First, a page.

It’s only September, but the American Wrecking Ball Association already has its Man of the Year.
Tom Becker, president of the Chautauqua Institution, will add his name to a grim list of destructionists by unleashing the bulldozers on an irreplaceable icon in the name – as these mindless demolitions always are – of “progress.”
The Becker-guided board of directors voted last week to crush the historic 122-year-old Amphitheater in favor of a $30 million “replica” that conveys none of the charm, sense of place and connection to greatness of the original. It will be less a demolition than a desecration.
Across the country, there is a sense of disbelief that the revered Amp will actually come down – particularly given Chautauqua’s renown as a center of enlightened thinking and lofty ideals.
Communities from Buffalo to Bakersfield have benefitted from the economic, aesthetic and place-defining value of historic buildings. Becker, conversely, is intent on pulverizing the structure where FDR spoke and Marian Anderson sang. The building’s age and grace reflects the generational sweep and philosophical and spiritual quest at the heart of the Institution’s identity.
Maybe they can sell popcorn as the wrecking ball swings.
It’s distressing that someone with such an anti-preservationist sensibility somehow got his hands on the wheel at Chautauqua. The question of how it happened will loom as conspicuously as the eventual hole in the ground where the Amp once stood.
A national Who’s Who of historians, preservationists – from the heavyweight National Trust for Historic Preservation, to renowned architectural critic Paul Goldberger – have virtually begged Becker to cease and desist. Everyone acknowledges that the Amp – with its cramped backstage and posterior-hostile seats – needs updating. A reputable design group fashioned a rehab plan that would drag the Amp’s amenities into the 21st century, while securing its 19th-century character. It’s a cheaper, saner alternative to demolition.
“It’s strange that the Institution is so intractable, given how feasible it is to adapt and update” the Amp, said Goldberger, arguably the nation’s pre-eminent architectural expert, by phone from Manhattan. “The building is the heart of Chautauqua. It has a combination of gracefulness and funkiness that’s quite magical.”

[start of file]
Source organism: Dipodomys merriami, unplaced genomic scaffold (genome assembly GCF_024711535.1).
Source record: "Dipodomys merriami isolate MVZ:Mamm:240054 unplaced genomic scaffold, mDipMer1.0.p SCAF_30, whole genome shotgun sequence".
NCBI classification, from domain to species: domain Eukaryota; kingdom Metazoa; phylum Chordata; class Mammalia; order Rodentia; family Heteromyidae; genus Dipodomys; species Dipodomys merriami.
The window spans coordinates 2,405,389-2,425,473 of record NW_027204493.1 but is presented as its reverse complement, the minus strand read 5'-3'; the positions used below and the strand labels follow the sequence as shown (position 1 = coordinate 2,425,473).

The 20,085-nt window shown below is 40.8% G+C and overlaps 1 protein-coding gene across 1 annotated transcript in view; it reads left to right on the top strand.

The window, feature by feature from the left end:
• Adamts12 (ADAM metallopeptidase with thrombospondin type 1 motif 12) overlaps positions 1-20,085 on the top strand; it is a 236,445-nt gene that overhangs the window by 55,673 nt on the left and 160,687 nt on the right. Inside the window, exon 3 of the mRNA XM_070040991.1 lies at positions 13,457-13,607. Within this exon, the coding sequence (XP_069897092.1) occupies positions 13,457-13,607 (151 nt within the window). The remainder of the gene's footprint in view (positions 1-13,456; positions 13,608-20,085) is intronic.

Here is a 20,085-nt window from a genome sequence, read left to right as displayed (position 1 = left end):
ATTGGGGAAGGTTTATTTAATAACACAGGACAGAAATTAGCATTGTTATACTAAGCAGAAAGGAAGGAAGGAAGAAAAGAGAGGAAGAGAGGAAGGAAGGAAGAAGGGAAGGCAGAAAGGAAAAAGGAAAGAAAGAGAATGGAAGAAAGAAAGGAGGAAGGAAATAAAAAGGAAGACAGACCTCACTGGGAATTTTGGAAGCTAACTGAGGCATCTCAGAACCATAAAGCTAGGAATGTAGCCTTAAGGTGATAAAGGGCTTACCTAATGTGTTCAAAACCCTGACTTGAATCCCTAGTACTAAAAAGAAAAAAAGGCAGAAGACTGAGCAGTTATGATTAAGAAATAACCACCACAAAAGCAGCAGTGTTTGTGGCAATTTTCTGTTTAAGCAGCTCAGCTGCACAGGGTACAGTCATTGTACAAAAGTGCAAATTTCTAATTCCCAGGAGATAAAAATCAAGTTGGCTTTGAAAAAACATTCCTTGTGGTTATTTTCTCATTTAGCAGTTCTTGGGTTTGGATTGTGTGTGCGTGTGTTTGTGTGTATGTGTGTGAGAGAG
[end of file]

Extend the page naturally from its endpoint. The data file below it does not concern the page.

The magic, barring an official change of heart, disappears after next summer season.
An obvious preservation parallel is Boston’s Fenway Park. The sense of history and character conveyed by the circa-1912 ballpark cannot be bought, replicated or replaced. Plans to demolish it 16 years ago were waylaid by a grass-roots uprising that sparked an enlightened rehabilitation. Fenway was seen for what it is – not an outdated eyesore, but an invaluable asset whose worth appreciates with time.
The Amp deserves the same treatment. More than 10,000 signees on anti-demolition petitions agree. Despite that, the National Historic Landmark will likely soon be history.
Maybe Becker & Co. believe that anger will melt and regrets fade once people walk into a bright, shiny replacement building. But comfortable seats and better sightlines are to my mind no trade-off for authenticity, history and sense of place.
Not much, apparently, can be done to save Chautauqua from the myopia of its leaders. As a private institution, it is beyond the reach of public officials. Becker has the backing of a compliant board. Nearly all of the $30 million cost was in hand before many Chautauquans realized the aim was demolition, not rehabilitation.
As startling as it seems, Chautauqua officials apparently will destroy the retreat’s spiritual center. The place will be diminished without it – both by its physical absence and by the brutish, narrow-minded march that led to its demise. Chautauqua will lose not just a chunk of its history, but a piece of its soul.